California Supreme Court Continues Arbitration Obsession, Moves to Allow Class Action Waivers
The Supreme Court in the state of California is well-known for having an obvious antipathy for binding arbitration clauses and has already had several of its decisions referred back to it by the U.S. Supreme Court for modification over the issue, which the U.S. Supreme Court has re-affirmed several times. Most recently, the California court attempted to restrict the use of waivers forcing binding arbitration on certain class action lawsuits – which was again swatted down by the U.S. Supreme Court. In its recent decision on Iskanian v. CLS Transportation, the California court acknowledged this and recognized that in most cases, the California Supreme Court cannot restrict the use of these waivers.
This is an important precedent as many employers use such waivers to avoid being hit with large-scale class-action lawsuits. In a properly-worded, enforceable arbitration clause including such waivers, the employee’s only recourse when seeking a claim against their employer is via individual arbitration. This has the chilling effect of making such cases much less profitable – and thus less attractive – to attorneys.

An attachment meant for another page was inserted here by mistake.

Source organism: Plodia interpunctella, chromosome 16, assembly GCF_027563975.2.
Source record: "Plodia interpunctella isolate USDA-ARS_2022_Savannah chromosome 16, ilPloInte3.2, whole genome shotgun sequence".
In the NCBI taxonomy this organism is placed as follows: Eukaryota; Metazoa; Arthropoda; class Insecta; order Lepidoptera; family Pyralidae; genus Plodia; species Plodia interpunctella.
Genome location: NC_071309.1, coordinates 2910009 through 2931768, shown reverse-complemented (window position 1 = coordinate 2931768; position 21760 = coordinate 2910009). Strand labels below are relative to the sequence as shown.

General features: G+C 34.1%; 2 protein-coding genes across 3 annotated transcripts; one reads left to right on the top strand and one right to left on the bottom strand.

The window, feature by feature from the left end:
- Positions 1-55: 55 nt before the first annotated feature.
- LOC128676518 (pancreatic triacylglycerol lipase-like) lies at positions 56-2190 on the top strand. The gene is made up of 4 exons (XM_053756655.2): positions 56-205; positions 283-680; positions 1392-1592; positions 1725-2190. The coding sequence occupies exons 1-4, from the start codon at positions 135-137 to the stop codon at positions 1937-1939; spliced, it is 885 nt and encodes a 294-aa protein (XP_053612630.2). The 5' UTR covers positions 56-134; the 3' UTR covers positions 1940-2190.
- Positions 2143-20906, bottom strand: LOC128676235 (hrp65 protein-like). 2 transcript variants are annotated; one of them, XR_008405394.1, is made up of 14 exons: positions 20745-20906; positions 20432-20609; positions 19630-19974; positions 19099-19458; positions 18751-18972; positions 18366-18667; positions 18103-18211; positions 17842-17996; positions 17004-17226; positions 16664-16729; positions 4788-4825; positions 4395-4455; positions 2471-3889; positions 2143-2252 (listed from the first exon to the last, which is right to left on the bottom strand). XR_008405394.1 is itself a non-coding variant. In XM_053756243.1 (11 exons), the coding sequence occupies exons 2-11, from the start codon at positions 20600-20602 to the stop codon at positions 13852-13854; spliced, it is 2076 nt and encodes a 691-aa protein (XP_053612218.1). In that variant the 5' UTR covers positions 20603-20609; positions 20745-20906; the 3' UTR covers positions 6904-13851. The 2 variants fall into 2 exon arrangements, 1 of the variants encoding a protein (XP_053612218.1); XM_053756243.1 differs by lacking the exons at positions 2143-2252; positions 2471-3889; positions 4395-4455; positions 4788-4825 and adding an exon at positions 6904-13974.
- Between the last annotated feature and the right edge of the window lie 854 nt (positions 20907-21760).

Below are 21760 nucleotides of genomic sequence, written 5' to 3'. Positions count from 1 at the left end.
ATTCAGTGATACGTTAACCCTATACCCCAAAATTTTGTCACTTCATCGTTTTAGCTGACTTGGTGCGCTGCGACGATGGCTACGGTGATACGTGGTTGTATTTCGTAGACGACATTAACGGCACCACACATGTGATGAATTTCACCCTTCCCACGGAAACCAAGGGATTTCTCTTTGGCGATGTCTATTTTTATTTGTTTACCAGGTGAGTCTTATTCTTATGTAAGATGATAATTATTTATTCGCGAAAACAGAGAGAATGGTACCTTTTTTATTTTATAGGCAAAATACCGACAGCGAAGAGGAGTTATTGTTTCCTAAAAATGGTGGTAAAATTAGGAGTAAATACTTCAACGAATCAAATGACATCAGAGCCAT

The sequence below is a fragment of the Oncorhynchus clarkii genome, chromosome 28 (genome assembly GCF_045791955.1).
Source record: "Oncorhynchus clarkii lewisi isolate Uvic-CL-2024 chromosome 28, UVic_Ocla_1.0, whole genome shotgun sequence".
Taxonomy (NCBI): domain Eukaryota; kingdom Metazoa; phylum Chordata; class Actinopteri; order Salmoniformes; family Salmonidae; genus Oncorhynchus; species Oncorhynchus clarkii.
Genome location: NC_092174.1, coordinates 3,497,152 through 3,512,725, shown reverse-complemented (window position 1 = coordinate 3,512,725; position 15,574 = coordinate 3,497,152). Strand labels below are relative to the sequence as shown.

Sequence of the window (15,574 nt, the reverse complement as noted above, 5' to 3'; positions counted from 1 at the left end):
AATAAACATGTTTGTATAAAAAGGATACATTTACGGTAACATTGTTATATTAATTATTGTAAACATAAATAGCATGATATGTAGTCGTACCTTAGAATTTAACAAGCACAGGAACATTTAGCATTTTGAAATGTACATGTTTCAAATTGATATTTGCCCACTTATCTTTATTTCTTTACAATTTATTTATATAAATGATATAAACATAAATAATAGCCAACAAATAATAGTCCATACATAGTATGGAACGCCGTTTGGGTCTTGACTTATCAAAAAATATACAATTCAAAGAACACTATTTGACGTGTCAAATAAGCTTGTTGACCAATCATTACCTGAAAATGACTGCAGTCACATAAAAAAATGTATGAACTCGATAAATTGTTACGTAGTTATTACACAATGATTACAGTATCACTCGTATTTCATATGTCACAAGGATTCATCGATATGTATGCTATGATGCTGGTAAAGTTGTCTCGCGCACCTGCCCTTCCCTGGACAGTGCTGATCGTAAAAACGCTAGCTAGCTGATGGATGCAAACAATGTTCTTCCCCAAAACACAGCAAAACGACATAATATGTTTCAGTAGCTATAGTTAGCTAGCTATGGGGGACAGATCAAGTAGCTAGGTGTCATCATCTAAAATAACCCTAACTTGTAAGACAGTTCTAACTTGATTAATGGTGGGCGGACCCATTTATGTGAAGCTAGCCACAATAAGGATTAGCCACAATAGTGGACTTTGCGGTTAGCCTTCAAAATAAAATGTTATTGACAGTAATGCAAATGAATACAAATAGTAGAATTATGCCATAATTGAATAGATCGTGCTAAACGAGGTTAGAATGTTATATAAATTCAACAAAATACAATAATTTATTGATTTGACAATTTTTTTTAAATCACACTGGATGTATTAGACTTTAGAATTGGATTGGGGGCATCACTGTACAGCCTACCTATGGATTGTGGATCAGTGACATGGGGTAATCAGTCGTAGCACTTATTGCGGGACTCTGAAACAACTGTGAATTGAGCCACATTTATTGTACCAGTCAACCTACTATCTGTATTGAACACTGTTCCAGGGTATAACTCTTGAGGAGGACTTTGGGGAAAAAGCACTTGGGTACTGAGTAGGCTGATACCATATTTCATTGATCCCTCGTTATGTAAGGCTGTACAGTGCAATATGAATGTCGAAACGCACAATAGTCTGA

Despite the fact that the court did recognize one slender exception where such waivers are still considered inappropriate (suits brought under the State Labor Code's Private Attorneys General Act of 2004), the other impact of this decision is the overall legitimization of these arbitration class-action waivers, meaning they are no longer controversial but the settled law of the land and will likely increase in popularity and occurrence.